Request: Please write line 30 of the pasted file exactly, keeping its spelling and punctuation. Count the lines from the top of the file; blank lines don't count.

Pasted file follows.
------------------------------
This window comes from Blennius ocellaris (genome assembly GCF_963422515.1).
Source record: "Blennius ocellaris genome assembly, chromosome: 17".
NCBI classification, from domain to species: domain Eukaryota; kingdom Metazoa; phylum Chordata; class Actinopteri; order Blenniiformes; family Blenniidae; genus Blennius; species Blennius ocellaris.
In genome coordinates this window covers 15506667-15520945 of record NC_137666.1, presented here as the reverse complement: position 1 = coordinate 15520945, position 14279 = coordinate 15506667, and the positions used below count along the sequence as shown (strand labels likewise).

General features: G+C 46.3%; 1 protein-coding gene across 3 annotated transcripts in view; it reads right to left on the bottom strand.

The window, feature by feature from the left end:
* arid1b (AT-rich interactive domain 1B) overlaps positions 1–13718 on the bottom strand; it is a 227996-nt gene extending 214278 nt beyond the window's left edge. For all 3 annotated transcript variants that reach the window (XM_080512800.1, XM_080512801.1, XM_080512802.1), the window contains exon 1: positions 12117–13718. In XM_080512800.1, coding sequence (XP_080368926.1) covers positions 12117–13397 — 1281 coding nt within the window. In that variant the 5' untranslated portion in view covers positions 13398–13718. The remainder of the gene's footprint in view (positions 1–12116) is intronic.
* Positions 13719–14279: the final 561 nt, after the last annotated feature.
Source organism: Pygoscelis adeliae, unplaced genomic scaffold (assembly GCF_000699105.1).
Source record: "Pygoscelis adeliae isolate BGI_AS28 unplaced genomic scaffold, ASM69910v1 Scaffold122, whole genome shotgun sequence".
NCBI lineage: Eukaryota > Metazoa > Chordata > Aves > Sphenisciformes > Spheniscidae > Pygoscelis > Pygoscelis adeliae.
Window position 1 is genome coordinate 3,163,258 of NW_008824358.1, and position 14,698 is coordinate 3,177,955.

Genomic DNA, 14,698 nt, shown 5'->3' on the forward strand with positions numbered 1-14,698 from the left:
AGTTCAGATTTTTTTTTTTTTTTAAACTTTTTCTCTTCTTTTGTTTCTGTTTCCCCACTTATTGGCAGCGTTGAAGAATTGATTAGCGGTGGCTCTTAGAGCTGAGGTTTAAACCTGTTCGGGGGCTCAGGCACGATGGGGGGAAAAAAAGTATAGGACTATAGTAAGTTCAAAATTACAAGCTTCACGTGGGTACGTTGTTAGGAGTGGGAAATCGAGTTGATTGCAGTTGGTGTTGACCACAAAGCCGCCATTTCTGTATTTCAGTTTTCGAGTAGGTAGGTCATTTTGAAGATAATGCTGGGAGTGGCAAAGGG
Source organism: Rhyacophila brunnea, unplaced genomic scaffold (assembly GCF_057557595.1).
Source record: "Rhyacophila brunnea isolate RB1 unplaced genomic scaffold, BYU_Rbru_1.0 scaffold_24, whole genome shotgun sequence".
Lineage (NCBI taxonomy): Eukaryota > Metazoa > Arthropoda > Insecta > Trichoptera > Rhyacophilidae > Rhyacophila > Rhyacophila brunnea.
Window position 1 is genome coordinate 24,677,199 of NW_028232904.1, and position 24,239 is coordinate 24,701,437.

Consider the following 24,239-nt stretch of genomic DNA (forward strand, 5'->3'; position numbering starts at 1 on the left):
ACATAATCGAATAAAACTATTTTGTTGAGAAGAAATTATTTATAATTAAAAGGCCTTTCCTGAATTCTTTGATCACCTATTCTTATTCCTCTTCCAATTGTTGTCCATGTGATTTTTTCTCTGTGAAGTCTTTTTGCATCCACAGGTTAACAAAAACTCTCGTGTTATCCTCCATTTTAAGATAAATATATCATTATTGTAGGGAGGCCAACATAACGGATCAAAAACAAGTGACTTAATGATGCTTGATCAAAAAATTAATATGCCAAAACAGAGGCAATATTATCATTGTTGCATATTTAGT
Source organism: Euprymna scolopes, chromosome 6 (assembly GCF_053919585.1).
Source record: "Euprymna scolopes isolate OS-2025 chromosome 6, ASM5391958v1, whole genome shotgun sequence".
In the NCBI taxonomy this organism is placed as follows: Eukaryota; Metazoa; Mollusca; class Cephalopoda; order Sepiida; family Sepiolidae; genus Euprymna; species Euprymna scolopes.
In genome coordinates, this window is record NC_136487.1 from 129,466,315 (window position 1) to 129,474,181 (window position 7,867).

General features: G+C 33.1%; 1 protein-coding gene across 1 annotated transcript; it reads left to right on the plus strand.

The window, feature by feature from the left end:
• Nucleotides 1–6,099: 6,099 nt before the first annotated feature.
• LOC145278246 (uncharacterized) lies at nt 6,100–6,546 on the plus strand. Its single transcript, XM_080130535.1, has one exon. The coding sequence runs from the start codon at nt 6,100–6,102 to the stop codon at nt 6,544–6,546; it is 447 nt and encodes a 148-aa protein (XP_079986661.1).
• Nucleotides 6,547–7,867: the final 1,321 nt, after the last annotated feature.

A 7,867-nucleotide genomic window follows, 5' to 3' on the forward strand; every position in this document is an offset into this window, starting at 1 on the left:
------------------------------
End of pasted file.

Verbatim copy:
A 7,867-nucleotide genomic window follows, 5' to 3' on the forward strand; every position in this document is an offset into this window, starting at 1 on the left: